colPos = 5
								colspan = 3
							}
						}
					}
					2 {
						columns {
							1 {
								name = Content
								colPos = 0
								colspan = 2
							}
							2 {
								name = Sidebar
								colPos = 1
							}
						}
					}
					3 {
						columns {
							1 {
								name = Footer
								colPos = 10
								colspan = 3
							}
						}
					}
				}
			}
		}
	}
}

Saving Your Layout

Note: If you choose to save your layout in TYPO3, then the following steps don't need to be carried out - however we store our backend layouts in code so they can be Git tracked. If you are doing that, copy the TypoScript and exit the GUI editor in TYPO3

With the TypoScript created, we can now save it in in the following file:

Configuration/TsConfig/Page/Mod/WebLayout/BackendLayouts/TwoColumn.tsconfig

Include your .tsconfig files, by making a new file one folder up:

Configuration/TsConfig/Page/Mod/WebLayout/BackendLayouts.tsconfig

with the following contents:

@import 'EXT:[extension_name]/Configuration/TsConfig/Page/Mod/WebLayout/BackendLayouts'

Lastly, we can include our top-level BackendLayouts.tsconfig in our ext_localconf.php

<?php

defined('TYPO3_MODE') || die('Access denied.');

\TYPO3\CMS\Core\Utility\ExtensionManagementUtility::addPageTSConfig(
	'@import "EXT:[extension_name]/Configuration/TsConfig/Page/Mod/WebLayout"'
);

Any new Backend Layouts made and saved in the BackendLayouts folder will be automatically included.

Selecting Your Layout

Once the cache is cleared, edit the properties of a page and head to the Appearance tab. Under Backend Layout (this page only) and Backend Layout (subpages of this page) you should find your templates available.

Note: Selecting a layout in the first, backend_layout select box does not force child pages to use that template too. They only use the backend_layout_next_level field. This may seem obvious, but coming from TemplaVoila the behaviour is slightly different.

## Using Your Layout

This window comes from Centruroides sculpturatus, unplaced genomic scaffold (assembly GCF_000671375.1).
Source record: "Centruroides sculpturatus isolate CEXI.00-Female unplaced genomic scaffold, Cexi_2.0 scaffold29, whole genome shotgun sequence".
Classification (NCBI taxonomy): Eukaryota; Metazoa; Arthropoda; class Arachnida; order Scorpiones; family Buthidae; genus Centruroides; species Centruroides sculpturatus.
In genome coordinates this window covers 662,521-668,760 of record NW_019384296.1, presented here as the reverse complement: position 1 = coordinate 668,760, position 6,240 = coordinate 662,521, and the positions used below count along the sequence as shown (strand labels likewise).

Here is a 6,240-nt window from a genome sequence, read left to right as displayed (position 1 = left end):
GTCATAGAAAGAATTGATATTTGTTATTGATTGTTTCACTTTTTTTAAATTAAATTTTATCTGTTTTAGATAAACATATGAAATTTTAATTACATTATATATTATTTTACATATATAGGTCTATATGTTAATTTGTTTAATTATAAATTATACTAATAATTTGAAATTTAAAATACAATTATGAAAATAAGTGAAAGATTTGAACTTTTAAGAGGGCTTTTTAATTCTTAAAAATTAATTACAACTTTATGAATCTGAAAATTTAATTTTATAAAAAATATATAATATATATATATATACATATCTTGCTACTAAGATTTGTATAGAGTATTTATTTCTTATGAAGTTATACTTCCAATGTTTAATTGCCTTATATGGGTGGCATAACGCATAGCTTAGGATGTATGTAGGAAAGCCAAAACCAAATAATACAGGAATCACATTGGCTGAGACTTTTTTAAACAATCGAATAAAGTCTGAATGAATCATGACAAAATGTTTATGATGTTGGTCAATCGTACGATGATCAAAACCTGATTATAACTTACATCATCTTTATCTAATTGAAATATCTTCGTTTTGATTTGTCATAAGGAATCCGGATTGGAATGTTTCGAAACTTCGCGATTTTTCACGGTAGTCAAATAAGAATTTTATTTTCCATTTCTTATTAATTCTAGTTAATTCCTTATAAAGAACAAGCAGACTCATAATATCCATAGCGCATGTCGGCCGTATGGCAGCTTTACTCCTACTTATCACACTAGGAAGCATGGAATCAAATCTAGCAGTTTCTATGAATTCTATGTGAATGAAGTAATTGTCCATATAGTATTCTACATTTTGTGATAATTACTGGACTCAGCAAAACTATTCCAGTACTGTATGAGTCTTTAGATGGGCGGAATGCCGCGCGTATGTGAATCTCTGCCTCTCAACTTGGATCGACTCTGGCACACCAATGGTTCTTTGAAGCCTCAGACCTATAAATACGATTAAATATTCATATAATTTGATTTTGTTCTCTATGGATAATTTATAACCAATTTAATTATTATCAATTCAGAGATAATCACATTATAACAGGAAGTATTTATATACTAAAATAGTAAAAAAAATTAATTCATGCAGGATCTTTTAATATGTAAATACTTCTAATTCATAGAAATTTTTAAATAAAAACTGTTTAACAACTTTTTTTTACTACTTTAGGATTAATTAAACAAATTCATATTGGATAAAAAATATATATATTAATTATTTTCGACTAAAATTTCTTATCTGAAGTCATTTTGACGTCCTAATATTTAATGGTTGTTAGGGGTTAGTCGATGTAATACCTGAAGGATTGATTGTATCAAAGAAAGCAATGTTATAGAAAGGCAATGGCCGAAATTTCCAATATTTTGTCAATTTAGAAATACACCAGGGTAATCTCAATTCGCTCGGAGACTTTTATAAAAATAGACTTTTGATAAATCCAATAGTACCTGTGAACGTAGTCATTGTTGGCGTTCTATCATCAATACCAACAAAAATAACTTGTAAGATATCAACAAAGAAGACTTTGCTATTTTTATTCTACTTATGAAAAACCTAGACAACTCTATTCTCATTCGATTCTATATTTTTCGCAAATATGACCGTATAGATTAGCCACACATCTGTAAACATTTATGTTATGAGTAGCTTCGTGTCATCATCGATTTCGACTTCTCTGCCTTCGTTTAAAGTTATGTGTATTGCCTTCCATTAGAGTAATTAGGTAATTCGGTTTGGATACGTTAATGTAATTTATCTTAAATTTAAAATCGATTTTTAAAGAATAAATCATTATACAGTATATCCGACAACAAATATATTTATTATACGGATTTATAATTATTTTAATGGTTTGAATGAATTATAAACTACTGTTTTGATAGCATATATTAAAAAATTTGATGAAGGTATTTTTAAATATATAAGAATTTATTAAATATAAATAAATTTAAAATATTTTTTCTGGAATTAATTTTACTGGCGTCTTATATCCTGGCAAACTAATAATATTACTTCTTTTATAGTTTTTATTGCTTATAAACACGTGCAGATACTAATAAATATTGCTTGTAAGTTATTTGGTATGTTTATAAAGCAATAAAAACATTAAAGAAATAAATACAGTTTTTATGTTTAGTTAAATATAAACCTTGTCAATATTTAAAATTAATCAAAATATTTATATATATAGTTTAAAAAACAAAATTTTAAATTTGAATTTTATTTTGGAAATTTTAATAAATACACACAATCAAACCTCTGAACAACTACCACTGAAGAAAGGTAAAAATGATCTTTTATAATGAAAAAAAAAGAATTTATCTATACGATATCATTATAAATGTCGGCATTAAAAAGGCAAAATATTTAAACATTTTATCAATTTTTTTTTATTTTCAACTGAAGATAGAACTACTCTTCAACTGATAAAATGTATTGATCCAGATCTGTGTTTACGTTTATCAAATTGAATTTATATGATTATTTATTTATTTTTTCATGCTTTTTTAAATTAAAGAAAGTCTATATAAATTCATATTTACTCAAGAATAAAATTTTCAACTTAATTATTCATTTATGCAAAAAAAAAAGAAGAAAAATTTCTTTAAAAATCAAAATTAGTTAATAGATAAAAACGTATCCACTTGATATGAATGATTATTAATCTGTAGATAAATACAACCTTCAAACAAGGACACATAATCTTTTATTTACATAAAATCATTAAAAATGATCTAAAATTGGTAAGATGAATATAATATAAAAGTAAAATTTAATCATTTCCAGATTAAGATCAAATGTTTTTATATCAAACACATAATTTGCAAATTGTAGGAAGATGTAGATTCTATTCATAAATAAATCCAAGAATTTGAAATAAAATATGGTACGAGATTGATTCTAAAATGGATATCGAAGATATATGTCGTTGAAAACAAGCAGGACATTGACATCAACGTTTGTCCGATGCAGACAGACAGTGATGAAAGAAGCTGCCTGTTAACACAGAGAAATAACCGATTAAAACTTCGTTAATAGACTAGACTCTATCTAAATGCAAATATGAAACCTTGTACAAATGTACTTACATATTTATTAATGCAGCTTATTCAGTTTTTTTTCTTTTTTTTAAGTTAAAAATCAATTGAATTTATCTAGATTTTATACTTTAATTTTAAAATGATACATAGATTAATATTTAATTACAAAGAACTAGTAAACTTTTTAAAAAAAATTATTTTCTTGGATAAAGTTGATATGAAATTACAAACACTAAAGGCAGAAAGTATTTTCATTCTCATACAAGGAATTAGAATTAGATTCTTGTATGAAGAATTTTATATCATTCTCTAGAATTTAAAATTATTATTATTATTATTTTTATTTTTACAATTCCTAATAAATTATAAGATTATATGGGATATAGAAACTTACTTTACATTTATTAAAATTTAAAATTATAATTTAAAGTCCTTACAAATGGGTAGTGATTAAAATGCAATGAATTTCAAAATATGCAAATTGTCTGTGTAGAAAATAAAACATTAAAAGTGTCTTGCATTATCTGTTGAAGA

With the Backend Layouts made and selected, you can select the Fluid Template from the front-end automatically. The following was adapted from the Bootstrap Package and will pick up on a Pascal Case (or Upper Camel Case) converted title of your template.

Add this code below to your setup TypoScript.

page = PAGE
page {
	10 = FLUIDTEMPLATE
	10 {
		templateName = TEXT
		templateName {
			cObject = TEXT
			cObject {
				data = pagelayout
				required = 1
				case = uppercamelcase
				split {
					token = pagets__
					cObjNum = 1
					1.current = 1
				}
			}
			ifEmpty = OneColumn
		}

		templateRootPaths {
			0 = EXT:[extension_name]/Resources/Private/Templates/Page/
		}
		partialRootPaths {
			0 = EXT:[extension_name]/Resources/Private/Partials/Page/
		}
		layoutRootPaths {
			0 = EXT:[extension_name]/Resources/Private/Layouts/Page/
		}
	}
}

It uses the TYPO3 Fluid templating engine and specifies how it should work out what template the use. The templateRootPaths, partialRootPaths and layoutRootPaths which follow inform the CMS of where to find the templates and files included.

For example, if you called your template two_column, the code above will look for a TwoColumn.html in Resources/Private/Templates/Page/. If nothing is selected, a OneColumn.html will be searched for.

I hope that helps you in building, selecting and using your new Backend Layouts in TYPO3.

This article was posted in Development, TYPO3 CMS by Mike Street

  • Mike Street

    Mike Street

    Mike is our front-end developer who spends his days buried in CSS and Gulp. His evenings and weekends are spent tinkering with electronics and riding bikes. mikestreety.co.uk